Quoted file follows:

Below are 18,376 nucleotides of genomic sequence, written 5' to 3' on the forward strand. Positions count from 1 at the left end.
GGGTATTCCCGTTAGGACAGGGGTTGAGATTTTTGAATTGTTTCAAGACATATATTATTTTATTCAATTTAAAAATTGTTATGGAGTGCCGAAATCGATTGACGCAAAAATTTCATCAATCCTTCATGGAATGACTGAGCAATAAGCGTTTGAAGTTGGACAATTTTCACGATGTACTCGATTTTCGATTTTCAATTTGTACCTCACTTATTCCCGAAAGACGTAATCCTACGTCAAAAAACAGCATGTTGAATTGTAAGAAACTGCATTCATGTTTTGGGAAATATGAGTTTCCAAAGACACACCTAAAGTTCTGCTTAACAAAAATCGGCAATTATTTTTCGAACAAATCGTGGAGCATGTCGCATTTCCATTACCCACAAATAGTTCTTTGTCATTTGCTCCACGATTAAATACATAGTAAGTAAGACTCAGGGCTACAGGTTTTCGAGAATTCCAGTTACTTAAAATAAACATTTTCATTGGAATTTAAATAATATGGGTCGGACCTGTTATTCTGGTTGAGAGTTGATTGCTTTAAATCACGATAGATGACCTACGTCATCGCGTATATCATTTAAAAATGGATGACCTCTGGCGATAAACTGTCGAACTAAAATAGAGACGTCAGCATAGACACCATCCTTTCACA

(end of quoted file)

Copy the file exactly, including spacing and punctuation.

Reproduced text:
Below are 18,376 nucleotides of genomic sequence, written 5' to 3' on the forward strand. Positions count from 1 at the left end.
GGGTATTCCCGTTAGGACAGGGGTTGAGATTTTTGAATTGTTTCAAGACATATATTATTTTATTCAATTTAAAAATTGTTATGGAGTGCCGAAATCGATTGACGCAAAAATTTCATCAATCCTTCATGGAATGACTGAGCAATAAGCGTTTGAAGTTGGACAATTTTCACGATGTACTCGATTTTCGATTTTCAATTTGTACCTCACTTATTCCCGAAAGACGTAATCCTACGTCAAAAAACAGCATGTTGAATTGTAAGAAACTGCATTCATGTTTTGGGAAATATGAGTTTCCAAAGACACACCTAAAGTTCTGCTTAACAAAAATCGGCAATTATTTTTCGAACAAATCGTGGAGCATGTCGCATTTCCATTACCCACAAATAGTTCTTTGTCATTTGCTCCACGATTAAATACATAGTAAGTAAGACTCAGGGCTACAGGTTTTCGAGAATTCCAGTTACTTAAAATAAACATTTTCATTGGAATTTAAATAATATGGGTCGGACCTGTTATTCTGGTTGAGAGTTGATTGCTTTAAATCACGATAGATGACCTACGTCATCGCGTATATCATTTAAAAATGGATGACCTCTGGCGATAAACTGTCGAACTAAAATAGAGACGTCAGCATAGACACCATCCTTTCACA